Posts with the tag: Richard John Neuhaus

The Archivist’s Nook: The Pope’s Bombshell

Mary Ann Glendon tends to inspire contradictions.

The Learned Hand Professor of Law at Harvard University and a former United States Ambassador to the Holy See, Glendon has been labelled a modest “water-and-soap type” at one extreme and “the Pope’s bombshell” at the other (see Notes 1 and 2).

Much of the confusion about Glendon stems from the fact that she doesn’t blend in with her surroundings—either as a pro-lifer at Harvard or as a woman in the male-dominated circles of the legal profession and the Catholic Church.

Mary Ann Glendon (seated at lower right), the only woman on the Board of Editors of the University of Chicago Law Review (1960-1961).

Twice she has been the very first woman in her role; in 1968, she became the first woman to serve on the faculty of Boston College Law School, and in 1995, the first woman to head a papal delegation (3). On the latter occasion, The Irish Times reported:

The slight, blond 56 year old Harvard Law professor does not match any stereotypes. With a background in civil rights in Mississippi and an interest in new economic approaches to the third world, she is a feminist and she is a radical, but she is not a radical feminist” (4).

Ironically, the one label that faithfully describes Glendon is the very thing that makes her so “iconoclastic” (5). She is first and foremost a devout Catholic.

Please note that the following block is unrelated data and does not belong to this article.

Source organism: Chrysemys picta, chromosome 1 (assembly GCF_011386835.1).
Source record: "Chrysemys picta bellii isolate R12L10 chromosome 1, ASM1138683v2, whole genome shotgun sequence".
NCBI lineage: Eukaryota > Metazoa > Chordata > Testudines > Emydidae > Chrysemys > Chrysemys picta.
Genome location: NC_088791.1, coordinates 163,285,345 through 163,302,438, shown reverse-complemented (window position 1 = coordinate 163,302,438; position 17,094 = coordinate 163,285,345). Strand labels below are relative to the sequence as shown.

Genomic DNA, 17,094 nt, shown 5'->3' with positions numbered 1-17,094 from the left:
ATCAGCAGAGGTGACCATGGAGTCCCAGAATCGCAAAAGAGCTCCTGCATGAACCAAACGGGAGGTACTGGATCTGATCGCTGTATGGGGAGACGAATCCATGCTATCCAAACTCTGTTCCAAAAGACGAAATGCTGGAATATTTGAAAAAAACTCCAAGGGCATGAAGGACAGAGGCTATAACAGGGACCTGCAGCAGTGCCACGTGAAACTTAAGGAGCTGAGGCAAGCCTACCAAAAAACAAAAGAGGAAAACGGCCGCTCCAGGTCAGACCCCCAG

Nowhere is Glendon more of a misfit than in American politics; she routinely self-identifies as politically “homeless” (6). As a champion of Catholic social teaching, her views often straddle progressive and conservative party platforms—rendering her inscrutable to many Americans accustomed to thinking in binary.

Leading the Holy See’s delegation to Beijing for the United Nations Fourth World Conference on Women in September of 1995 was a turning point for Glendon—not to mention a historic moment for the Catholic Church. That September in Beijing marked both the first time a woman had been appointed to represent the Vatican and the first time a Holy See delegation had been composed of a majority of women (14 out of 22 members).

Clockwise from right: Mary Ann Glendon with Pope John Paul II (1997); with Pope Benedict XVI (ca. 2006); with Pope Francis (ca. 2016); and with her husband Edward Lev, First Lady Laura Bush, and President George W. Bush (2005).

For Glendon, Beijing was at once the culmination of her pro-life activism (rooted in Catholic social teaching and comparative law scholarship) and the springboard for her subsequent papal and presidential appointments. During the George W. Bush administration, Glendon was asked to serve on the U.S. President’s Council on Bioethics (2001-2004) and was later appointed U.S. Ambassador to the Holy See (2008-2009). Meanwhile, in 2004, Glendon was appointed President of the Pontifical Academy of Social Sciences (PASS)—becoming only the second woman ever to occupy such a high-ranking post in the Catholic Church’s hierarchy (7).

Beijing raised Glendon’s profile beyond Boston in dramatic fashion. Journalists reporting on the 1995 Women’s Conference relish her emergence as a foil for another prominent blonde American woman: then-First Lady Hillary Rodham Clinton, who made a cameo appearance at the Conference.

Mary Ann Glendon juxtaposed with then-First Lady Hillary Rodham Clinton (1995).